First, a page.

Aspartame is a controversial artificial sweetener because studies show it may have detrimental effects. In particular, there is evidence that it can cause detrimental mood changes. Many studies have investigated the negative cognitive effects of aspartame on animals, and these show that it can lead to both anxious and depressive behaviour. For example, in one study researcher administered 75 mg per kg body weight aspartame to rats for 90 days. At this high dose the aspartame was able to significantly alter the behaviour of rats and this behaviour was indicative of anxiety in the animals. In another study, researchers administered aspartame to rats at a dose of 40 mg per kg body weight for 90 days and this caused significant increases in anxious behaviour in the rats. The researchers than then analysed the changes to the brains of the rats. The brains of the rats showed an increase in the expression of a gene that is associated with apoptosis, suggesting that neuronal death may have been enhanced.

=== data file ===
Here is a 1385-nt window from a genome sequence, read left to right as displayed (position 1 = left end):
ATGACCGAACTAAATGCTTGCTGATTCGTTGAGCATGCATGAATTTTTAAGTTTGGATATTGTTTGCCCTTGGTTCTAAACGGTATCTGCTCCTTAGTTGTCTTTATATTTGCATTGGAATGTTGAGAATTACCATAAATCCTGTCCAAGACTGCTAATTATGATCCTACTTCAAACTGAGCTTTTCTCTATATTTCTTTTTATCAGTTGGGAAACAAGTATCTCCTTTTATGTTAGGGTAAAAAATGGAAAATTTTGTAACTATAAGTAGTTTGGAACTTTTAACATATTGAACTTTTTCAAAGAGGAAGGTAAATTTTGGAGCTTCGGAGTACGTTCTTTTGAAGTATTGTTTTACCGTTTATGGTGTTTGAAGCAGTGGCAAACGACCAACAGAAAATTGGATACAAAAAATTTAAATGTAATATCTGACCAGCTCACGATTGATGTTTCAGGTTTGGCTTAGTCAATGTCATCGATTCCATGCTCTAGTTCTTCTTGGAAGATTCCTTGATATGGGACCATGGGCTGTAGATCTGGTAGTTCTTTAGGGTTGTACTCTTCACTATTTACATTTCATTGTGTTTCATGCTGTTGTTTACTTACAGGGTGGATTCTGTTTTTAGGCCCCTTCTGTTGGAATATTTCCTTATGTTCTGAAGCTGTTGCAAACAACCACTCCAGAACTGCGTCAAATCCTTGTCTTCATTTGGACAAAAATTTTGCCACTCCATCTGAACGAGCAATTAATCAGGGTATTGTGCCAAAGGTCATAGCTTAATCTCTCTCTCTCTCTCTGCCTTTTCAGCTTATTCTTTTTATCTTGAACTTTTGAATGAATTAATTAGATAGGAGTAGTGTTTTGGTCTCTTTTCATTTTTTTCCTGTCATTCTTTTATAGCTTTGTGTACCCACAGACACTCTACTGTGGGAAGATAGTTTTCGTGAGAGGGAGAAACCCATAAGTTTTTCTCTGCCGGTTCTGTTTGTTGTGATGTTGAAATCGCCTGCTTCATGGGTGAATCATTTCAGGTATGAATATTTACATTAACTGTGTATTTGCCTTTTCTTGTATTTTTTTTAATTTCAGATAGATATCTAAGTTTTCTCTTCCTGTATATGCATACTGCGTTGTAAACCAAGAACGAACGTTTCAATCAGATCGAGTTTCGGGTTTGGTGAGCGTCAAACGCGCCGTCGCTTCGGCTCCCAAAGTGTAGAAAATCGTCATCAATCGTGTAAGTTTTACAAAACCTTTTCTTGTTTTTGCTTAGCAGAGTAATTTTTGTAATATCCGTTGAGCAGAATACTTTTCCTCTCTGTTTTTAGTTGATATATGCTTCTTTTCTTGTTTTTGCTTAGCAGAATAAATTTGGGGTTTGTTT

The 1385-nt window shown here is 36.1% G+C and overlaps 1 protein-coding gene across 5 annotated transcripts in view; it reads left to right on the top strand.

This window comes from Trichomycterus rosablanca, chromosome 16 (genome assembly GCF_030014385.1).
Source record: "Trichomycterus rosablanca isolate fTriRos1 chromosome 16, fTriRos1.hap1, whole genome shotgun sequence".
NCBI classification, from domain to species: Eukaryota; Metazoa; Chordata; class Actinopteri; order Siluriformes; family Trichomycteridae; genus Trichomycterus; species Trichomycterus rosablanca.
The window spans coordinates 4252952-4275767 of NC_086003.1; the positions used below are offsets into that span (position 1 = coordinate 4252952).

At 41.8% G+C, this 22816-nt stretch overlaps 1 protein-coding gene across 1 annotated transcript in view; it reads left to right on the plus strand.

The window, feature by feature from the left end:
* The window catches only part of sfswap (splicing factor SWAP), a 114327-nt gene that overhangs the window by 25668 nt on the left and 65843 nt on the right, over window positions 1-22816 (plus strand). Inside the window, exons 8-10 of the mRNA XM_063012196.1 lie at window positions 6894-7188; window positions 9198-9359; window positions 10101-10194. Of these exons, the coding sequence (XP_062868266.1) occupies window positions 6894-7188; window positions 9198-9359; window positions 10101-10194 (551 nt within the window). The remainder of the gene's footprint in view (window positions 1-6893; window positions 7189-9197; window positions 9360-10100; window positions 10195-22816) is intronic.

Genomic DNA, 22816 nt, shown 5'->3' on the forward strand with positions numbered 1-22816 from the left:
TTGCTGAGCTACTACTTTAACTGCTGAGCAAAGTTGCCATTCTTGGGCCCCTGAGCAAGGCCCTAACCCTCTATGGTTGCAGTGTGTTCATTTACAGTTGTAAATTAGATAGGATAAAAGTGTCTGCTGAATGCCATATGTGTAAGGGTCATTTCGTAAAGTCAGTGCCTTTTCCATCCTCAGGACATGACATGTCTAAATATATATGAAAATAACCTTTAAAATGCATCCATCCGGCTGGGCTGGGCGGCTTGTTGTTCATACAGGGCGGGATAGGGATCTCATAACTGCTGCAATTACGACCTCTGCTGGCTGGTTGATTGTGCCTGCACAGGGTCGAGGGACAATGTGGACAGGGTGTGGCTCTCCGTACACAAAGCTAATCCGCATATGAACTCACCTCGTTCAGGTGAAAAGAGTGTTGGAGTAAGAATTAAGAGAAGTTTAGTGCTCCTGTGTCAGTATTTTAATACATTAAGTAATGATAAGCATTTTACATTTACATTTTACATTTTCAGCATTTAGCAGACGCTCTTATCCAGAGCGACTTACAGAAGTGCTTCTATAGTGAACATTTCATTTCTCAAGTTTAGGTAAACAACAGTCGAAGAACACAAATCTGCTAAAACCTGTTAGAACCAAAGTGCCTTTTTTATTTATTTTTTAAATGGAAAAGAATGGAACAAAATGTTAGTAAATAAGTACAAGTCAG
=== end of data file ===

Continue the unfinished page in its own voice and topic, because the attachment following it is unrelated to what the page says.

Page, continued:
Also there is evidence that the cognitive changes associated with aspartame may alter feeding behaviour. For example in one study, researchers exposed rats to aspartame prenatally and then followed the behavior of the animals in their adult life. Those animals exposed to aspartame were more likely to be attracted to sweet foods in their adult life and detrimentally altered a number of important metabolic parameters in the animals. These effects occurred in both males and female animals. Therefore it appears that aspartame exposure in the womb may lead to neurobiological changes that alter feeding behaviour. As feeding behaviour is intricately linked to mood, this provides a possible mechanism by which aspartame may be able to alter mood. One possibility is that the metabolites of aspartame, with include formate and formaldehyde, may increase free radical generation and this may negatively affect the brain tissue of the consumer. This may explain why some individuals are more susceptible to aspartame compared to others.
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